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LifeLine Animal Project: Grant Opportunities from the Petfinder Foundation Grant Report

How did this grant help your organization and the pets in your care?

At LifeLine’s DeKalb County Animal Services, we used the emergency foster-kit grant money to buy supplies for our individual dog-foster kits. A large portion of this money was used to purchase crates, of which we are perpetually in need, as well as flea/tick preventatives, martingale collars, Kongs and seat-belt harnesses. We also put the money toward other supplies, including "Adopt Me" collars, harnesses, and leashes. Several of these foster kits were used during our Home for the Pawlidays program, where fosters sign up to take a dog home for the week of Thanksgiving.

At LifeLine’s Fulton County Animal Services, the grant money provided crates, collars, leashes, harnesses, toys and other basic supplies to allow fosters to take and safely foster an animal in need. Prior to the grant, we literally had no crates at FCAS with which to send out medium to large dogs. Lack of supportive supplies is always a hindrance to recruiting new fosters and getting them to commit to caring for an animal outside of the shelter.

The foster supplies that we were able to purchase with the Petfinder Foundation grant have allowed us to have ready-to-go foster kits for our foster program. Having these kits ready and available not only expedited our foster process, allowing more animals to leave, but it also helped to remove barriers for those who had previously been hesitant about fostering due to financial constraints.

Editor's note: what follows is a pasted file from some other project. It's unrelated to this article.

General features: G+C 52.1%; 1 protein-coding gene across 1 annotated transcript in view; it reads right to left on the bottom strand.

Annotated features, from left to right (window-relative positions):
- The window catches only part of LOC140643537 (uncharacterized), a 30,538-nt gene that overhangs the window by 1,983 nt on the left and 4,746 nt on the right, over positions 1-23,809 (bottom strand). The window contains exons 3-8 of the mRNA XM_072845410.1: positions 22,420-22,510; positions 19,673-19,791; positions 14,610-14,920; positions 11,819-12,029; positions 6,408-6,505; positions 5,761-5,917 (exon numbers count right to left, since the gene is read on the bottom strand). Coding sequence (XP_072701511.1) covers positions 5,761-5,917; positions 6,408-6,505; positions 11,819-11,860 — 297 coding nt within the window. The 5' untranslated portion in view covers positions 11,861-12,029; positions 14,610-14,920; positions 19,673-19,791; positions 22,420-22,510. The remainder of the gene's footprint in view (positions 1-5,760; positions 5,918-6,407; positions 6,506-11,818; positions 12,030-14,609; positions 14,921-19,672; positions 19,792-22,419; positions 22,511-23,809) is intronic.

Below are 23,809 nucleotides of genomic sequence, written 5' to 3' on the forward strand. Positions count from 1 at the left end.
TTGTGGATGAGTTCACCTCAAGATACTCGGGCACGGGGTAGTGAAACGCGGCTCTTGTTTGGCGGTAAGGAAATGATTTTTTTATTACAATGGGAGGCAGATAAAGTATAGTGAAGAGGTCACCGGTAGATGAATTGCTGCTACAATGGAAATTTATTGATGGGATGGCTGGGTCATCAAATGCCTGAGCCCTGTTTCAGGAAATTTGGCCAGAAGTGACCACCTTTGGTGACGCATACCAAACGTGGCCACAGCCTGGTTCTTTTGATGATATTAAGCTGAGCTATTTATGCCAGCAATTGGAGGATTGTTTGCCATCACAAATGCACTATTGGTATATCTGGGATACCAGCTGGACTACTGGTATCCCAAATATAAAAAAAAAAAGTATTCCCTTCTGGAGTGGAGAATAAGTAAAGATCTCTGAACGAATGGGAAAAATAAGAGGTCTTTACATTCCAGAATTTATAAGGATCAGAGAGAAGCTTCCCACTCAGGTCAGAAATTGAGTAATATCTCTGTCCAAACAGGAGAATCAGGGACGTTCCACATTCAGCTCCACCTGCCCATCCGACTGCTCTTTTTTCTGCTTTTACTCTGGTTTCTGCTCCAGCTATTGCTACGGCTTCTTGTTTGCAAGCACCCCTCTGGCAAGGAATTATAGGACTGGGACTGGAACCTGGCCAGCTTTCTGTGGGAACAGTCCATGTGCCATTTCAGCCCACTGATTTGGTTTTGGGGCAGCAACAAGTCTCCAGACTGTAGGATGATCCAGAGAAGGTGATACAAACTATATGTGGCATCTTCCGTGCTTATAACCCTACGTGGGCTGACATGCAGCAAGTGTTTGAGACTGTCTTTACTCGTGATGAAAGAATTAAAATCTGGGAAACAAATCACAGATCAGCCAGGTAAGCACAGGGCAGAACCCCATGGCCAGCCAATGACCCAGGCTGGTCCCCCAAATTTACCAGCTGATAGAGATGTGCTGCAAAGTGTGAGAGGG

How many pets did this grant help?

On average, a full foster kit costs around $100-$125, depending on the size of the dog, as well as what supplies the foster parent may or may not already have. We estimate that we were able to get between 80 and 100 dogs into foster homes because we had foster kits available to support the foster parents.

Please provide a story of one or more specific pets this grant helped.

Princess Buttercup (first photo) came into the shelter emaciated and extremely shy. She was very scared of noises and needed a quiet home in which to decompress. She was able to leave with a foster family who would work on her social skills while she gained her health. They fell in love and later adopted her!

We received the foster supplies that were bought using the grant money right before our big Home for the Pawlidays foster event. During this event, members of the public sign up to take a foster dog home for the week of Thanksgiving. Two of our heartworm-positive, senior dogs went out during this event and have since turned into longer-term fosters. Sandman, the cute brindle in the Santa picture (second photo), worked his magic on his foster parents and convinced them to foster him through his heartworm treatment.

Router, the handsome pup with the bowtie (third photo), also ended up being a longer-term foster and has since gone through his heartworm treatment as well. Last week, Router’s foster emailed me that she was going to adopt him because she couldn’t imagine him ever leaving her home.

Both of these foster parents were sent out with supplies acquired through the Petfinder Foundation grant. We believe they chose to extend their foster period beyond the Thanksgiving break because they were sent home with the necessary resources/supplies and felt supported by our foster program as a result.

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